Food Recovery Program
In Ventura County, one in six residents do not know where their next meal will come from. Meanwhile, Californians send 11.2 billion pounds of food to landfills each year. When food, or other organic material is sent to the landfill, it produces methane, which is a powerful greenhouse gas and is 80% stronger than carbon dioxide as a warming agent in our atmosphere. Some of the food sent to our landfills could have been recovered and to feed hungry people.
Not only is recovering edible food for donation a win-win for our environment and our community., it is also a law. SB 1383 requires that by 2025 California will recover 20% of edible food statewide that would otherwise be sent to landfills in order to feed hungry people. SB 1383 directs that:
- Jurisdictions establish food recovery programs and strengthen existing recovery networks.
- Edible food generators, who qualify as Tier 1 and Tier 2 Generators (see definitions below) are required to recover the maximum amount of edible food.
- Food recovery organizations and services that participate in SB 1383 must maintain records.
Edible food is food intended for people to eat, including food not sold because of a
- Wholesale Food Vendors
- Food Distributors
- Food Service Providers
- Grocery Stores
- Hotels with on-sIte food facilities and 200+ rooms
- Restaurants with > 5000 sq. ft. or 250+ seats
- Health Facilities with on-sIte food facilities and 100+ beds
- State Agency Cafeterias
- Large Venues and Events
- Local Education Agencies
Food Recovery Organizations & Services
A food recovery organization is an entity that engages in the collection or receipt of edible food from commercial edible food generators and distributes that edible food to the public for food recovery. A food recovery organization can include a food bank, a nonprofit charitable organization, and a charitable temporary food facility.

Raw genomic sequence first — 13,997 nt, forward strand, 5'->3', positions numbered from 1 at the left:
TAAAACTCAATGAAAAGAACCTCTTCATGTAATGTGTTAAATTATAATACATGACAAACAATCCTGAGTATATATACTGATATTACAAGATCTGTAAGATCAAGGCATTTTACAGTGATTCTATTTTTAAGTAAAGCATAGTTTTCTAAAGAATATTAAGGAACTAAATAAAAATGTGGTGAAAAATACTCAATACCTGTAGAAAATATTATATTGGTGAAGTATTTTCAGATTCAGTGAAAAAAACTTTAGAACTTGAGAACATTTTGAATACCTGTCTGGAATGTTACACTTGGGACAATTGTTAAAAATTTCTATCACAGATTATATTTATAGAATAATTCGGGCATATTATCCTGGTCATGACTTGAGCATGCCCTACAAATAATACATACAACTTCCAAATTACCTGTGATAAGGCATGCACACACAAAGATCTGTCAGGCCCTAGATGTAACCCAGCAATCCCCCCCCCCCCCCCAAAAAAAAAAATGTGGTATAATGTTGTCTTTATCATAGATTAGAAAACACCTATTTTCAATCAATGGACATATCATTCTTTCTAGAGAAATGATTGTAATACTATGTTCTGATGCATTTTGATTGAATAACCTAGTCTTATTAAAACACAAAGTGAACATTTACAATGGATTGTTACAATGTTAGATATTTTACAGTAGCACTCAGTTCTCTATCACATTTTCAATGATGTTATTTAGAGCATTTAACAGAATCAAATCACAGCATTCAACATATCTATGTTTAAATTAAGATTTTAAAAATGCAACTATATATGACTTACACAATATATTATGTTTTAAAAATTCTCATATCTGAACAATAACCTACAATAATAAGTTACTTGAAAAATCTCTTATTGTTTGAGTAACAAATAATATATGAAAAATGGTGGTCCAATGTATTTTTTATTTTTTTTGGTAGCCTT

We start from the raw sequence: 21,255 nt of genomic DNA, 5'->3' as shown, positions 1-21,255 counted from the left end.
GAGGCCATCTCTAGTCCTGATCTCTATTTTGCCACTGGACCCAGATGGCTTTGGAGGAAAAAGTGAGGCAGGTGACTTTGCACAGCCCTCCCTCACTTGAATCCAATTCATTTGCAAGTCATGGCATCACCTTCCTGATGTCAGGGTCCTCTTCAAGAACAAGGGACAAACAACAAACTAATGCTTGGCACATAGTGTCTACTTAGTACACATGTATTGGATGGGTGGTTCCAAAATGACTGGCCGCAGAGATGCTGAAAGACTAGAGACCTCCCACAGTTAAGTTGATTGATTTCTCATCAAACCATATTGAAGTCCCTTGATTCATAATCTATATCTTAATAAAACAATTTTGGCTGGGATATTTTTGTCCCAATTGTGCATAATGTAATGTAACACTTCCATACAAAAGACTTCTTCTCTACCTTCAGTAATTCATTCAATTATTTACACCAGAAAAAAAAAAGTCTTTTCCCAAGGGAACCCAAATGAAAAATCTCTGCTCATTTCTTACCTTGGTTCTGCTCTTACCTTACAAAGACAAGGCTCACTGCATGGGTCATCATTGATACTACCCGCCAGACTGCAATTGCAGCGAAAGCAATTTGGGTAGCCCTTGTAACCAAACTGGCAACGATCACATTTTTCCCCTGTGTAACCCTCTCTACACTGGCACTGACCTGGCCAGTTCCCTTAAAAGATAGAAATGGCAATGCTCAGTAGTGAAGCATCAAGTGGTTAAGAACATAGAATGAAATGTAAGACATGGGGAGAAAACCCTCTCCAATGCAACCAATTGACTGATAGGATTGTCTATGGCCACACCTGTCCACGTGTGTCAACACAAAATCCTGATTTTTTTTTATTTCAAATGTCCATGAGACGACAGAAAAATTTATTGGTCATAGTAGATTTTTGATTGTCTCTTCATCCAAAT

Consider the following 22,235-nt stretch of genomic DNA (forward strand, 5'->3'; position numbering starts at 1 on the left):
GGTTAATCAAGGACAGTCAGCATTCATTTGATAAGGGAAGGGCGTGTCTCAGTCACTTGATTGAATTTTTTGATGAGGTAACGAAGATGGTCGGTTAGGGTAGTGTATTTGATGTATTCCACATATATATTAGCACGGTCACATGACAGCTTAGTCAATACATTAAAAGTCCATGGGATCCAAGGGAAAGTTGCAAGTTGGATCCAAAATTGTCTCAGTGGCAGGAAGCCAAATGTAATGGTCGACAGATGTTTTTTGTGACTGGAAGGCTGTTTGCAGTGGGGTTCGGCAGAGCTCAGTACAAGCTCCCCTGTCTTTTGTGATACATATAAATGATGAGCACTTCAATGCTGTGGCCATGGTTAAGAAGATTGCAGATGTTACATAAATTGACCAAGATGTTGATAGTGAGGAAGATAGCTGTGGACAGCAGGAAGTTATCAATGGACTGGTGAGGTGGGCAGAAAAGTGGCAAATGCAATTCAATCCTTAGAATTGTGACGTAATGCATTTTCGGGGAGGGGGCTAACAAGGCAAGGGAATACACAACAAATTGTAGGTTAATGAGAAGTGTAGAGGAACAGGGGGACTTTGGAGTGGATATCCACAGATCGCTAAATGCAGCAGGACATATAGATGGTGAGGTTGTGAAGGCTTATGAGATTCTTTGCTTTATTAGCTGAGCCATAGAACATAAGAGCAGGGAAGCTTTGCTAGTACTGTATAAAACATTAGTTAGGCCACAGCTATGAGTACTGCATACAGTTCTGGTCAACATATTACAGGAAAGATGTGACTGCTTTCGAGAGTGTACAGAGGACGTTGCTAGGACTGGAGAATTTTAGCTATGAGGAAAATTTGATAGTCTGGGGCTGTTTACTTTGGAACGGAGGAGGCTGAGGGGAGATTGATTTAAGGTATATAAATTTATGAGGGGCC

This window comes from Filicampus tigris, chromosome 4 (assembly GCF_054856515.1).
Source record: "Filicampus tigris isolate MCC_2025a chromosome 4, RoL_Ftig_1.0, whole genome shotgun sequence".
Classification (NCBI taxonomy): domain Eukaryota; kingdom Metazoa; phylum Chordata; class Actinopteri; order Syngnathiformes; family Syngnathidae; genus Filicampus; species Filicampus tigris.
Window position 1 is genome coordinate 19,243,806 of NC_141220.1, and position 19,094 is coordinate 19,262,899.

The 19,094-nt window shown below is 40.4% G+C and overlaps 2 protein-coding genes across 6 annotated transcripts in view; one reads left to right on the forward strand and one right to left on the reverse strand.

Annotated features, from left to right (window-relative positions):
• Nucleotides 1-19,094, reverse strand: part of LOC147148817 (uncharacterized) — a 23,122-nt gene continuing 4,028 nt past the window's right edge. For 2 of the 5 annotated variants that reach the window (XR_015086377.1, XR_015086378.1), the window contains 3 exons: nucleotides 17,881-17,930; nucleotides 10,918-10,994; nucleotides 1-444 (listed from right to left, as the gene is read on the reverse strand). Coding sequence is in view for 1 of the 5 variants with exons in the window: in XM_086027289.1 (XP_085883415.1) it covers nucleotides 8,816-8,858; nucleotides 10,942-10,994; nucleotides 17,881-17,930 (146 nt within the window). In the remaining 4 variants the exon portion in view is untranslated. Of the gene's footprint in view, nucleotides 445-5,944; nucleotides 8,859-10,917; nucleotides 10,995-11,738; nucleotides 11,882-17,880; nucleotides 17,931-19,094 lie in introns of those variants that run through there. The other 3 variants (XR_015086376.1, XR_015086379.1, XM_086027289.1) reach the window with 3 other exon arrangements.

A food recovery service means a person or entity that collects and transports edible food from a commercial edible food generator to a food recovery organization or other entity for food recovery.
More information and a list of local food recovery organizations and services will be made available on this page before February 1, 2022.
Donor Liability Information
The following laws provide donor liability protection:
- United States Code, Bill Emerson Good Samaritan Food Donation Act, Title 42, Chapter 13A, Section 1791 (c)(1): A person or gleaner shall not be subject to civil or criminal liability arising from the nature, age, packaging, or condition of apparently wholesome food or an apparently fit grocery product that the person or gleaner donates in goodfaith to a nonprofit organization for ultimate distribution to needy individuals. This section shall not be construed to create any liability. Nothing in this section shall be construed to supercede State or local health regulations.
- California Health and Safety Code, Section 114432: Any food facility may donate food to a food bank or to any other nonprofit charitable organization for distribution to persons free of charge.
- California Health and Safety Code, Section 114433: No food facility that donates food as permitted by Section 114432 shall be subject to civil or criminal liability or penalty for violation of any laws, regulations, or ordinances regulating the labeling or packaging of the donated product or, with respect to any laws, regulations, or ordinances, for a violation occurring after the time of donation.
- California Civil Code, Section 1714.25(a): Except for injury resulting from negligence or a willful act in the preparation or handling of donated food, no food facility that donates any food that is fit for human consumption at the time it was donated to a nonprofit charitable organization or a food bank shall be liable for any damage or injury resulting from the consumption of the donated food. The immunity from civil liability provided by this subdivision applies regardless of compliance with any laws, regulations, or ordinances regulating the packaging or labeling of food, and regardless of compliance with any laws, regulations, or ordinances regulating the storage or handling of the food by the donee after the donation of food.
- All food donations must meet the food safety requirements of the California Retail Food Code.
- For more information on safe surplus food donation and food safety, please visit the California Conference of Directors of Environmental Health website.
- The Safe Surplus Food Toolkit provides guidance for food facilities on best donation practices.
- The Restaurant Food Waste Action Guide provides information to restaurants with information on food waste solutions, including prioritizing prevention, recovery, and then, recycling